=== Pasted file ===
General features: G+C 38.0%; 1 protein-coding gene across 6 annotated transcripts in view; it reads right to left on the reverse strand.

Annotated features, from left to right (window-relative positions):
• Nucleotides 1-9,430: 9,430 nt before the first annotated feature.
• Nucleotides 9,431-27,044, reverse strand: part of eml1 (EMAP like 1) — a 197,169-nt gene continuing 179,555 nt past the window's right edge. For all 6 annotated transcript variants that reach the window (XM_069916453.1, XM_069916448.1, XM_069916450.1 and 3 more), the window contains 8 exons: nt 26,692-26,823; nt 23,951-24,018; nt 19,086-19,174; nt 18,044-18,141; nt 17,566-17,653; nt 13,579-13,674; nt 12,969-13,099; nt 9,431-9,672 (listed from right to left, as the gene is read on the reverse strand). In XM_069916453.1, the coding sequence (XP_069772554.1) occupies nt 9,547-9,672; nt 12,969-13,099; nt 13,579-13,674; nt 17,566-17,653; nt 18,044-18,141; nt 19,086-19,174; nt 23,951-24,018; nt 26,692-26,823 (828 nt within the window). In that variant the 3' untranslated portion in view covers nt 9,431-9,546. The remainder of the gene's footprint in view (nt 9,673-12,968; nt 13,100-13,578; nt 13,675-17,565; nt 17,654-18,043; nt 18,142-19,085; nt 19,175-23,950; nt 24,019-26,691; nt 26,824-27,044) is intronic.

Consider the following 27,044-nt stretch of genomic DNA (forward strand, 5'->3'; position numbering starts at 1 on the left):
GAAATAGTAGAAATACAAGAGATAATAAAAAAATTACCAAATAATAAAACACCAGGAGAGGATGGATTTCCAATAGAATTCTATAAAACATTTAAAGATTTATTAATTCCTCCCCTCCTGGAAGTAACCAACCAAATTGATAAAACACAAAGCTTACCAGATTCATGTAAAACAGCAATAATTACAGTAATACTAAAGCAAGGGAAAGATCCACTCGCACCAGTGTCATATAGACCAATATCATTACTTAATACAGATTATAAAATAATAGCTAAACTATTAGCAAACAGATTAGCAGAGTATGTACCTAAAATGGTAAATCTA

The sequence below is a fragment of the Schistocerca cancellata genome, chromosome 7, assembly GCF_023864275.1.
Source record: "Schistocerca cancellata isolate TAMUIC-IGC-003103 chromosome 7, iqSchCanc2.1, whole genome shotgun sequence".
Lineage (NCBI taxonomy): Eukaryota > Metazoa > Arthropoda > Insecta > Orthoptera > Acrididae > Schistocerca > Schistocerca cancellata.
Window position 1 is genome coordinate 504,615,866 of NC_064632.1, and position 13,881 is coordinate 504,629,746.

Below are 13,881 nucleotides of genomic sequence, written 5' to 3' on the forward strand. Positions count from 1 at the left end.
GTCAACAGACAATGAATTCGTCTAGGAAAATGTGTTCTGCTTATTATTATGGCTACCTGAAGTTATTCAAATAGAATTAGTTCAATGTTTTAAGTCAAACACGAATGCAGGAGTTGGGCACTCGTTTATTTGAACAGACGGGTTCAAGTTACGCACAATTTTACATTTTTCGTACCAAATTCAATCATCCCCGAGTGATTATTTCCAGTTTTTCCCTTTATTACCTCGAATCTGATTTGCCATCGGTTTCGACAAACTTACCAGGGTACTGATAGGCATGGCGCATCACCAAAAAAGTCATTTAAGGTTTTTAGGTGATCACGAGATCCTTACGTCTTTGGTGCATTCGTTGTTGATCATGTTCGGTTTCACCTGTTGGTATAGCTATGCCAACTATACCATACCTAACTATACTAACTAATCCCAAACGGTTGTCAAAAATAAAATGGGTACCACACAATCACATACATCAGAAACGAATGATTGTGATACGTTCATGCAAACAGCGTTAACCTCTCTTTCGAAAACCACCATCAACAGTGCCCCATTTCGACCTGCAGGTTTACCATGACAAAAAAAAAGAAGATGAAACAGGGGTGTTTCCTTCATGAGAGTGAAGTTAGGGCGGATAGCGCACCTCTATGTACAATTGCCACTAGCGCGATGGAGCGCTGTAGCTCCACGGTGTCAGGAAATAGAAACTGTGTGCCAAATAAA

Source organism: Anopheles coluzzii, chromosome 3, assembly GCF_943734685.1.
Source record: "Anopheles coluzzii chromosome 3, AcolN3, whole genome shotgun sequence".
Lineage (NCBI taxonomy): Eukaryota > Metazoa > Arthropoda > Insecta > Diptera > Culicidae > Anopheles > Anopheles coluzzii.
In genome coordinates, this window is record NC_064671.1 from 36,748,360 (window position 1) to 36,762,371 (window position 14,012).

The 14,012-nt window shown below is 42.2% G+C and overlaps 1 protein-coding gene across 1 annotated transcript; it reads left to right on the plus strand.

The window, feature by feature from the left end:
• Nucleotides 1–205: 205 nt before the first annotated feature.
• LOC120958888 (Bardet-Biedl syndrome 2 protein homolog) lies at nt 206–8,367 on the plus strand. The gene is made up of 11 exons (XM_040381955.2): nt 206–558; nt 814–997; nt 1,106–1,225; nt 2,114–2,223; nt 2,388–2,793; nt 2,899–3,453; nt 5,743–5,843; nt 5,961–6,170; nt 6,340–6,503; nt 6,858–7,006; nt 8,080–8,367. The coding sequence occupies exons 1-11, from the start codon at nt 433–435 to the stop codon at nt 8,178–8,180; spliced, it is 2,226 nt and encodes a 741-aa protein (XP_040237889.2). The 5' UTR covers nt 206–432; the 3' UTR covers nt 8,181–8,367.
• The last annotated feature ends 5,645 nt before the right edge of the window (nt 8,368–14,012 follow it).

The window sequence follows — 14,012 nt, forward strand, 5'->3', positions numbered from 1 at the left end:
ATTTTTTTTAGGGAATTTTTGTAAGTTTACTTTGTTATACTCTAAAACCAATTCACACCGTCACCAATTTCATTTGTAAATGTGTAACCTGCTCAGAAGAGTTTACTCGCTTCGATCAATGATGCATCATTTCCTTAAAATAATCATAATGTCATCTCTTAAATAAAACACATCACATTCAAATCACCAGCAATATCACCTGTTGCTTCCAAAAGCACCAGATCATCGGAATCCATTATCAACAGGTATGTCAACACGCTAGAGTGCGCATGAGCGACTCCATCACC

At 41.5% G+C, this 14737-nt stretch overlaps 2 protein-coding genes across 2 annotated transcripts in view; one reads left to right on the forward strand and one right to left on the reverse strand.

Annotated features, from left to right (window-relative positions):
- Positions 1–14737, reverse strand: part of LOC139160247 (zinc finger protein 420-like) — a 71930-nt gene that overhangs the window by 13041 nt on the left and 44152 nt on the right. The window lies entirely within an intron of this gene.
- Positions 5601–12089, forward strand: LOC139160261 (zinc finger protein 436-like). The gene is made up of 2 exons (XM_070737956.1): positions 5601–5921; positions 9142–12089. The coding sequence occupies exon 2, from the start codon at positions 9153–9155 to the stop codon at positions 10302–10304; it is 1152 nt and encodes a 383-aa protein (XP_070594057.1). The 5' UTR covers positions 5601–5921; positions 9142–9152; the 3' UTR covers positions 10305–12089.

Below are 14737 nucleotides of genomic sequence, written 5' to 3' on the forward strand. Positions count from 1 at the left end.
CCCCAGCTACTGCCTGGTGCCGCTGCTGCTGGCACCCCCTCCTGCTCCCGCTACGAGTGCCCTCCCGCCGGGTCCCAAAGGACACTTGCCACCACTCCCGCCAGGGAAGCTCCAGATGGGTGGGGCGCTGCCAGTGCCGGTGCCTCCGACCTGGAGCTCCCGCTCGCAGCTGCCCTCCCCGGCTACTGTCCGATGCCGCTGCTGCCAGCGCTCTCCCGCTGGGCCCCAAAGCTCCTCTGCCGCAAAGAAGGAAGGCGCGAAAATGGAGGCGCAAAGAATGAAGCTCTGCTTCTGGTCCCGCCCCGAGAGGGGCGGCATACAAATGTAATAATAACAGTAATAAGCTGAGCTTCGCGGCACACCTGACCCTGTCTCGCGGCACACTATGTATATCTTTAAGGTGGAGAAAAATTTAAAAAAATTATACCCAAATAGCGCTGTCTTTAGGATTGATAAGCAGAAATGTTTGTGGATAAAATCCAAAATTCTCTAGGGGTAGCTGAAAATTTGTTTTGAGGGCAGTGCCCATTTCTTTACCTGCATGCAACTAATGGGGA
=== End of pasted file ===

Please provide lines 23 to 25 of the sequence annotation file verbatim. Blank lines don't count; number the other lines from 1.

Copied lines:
ATTTTTTTTAGGGAATTTTTGTAAGTTTACTTTGTTATACTCTAAAACCAATTCACACCGTCACCAATTTCATTTGTAAATGTGTAACCTGCTCAGAAGAGTTTACTCGCTTCGATCAATGATGCATCATTTCCTTAAAATAATCATAATGTCATCTCTTAAATAAAACACATCACATTCAAATCACCAGCAATATCACCTGTTGCTTCCAAAAGCACCAGATCATCGGAATCCATTATCAACAGGTATGTCAACACGCTAGAGTGCGCATGAGCGACTCCATCACC

At 41.5% G+C, this 14737-nt stretch overlaps 2 protein-coding genes across 2 annotated transcripts in view; one reads left to right on the forward strand and one right to left on the reverse strand.

Annotated features, from left to right (window-relative positions):